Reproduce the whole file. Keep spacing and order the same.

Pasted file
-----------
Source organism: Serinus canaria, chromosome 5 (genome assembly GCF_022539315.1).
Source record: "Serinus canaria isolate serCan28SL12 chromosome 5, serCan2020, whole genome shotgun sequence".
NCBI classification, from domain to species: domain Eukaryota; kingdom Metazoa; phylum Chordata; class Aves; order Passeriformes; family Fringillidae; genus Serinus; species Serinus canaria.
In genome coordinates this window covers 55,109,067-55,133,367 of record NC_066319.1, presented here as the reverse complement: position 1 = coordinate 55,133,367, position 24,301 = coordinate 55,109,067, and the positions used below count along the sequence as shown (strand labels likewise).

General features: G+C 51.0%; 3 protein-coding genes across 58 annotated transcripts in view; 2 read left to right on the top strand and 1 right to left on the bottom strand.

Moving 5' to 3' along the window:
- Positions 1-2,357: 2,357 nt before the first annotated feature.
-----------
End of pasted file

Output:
Source organism: Serinus canaria, chromosome 5 (genome assembly GCF_022539315.1).
Source record: "Serinus canaria isolate serCan28SL12 chromosome 5, serCan2020, whole genome shotgun sequence".
NCBI classification, from domain to species: domain Eukaryota; kingdom Metazoa; phylum Chordata; class Aves; order Passeriformes; family Fringillidae; genus Serinus; species Serinus canaria.
In genome coordinates this window covers 55,109,067-55,133,367 of record NC_066319.1, presented here as the reverse complement: position 1 = coordinate 55,133,367, position 24,301 = coordinate 55,109,067, and the positions used below count along the sequence as shown (strand labels likewise).

General features: G+C 51.0%; 3 protein-coding genes across 58 annotated transcripts in view; 2 read left to right on the top strand and 1 right to left on the bottom strand.

Moving 5' to 3' along the window:
- Positions 1-2,357: 2,357 nt before the first annotated feature.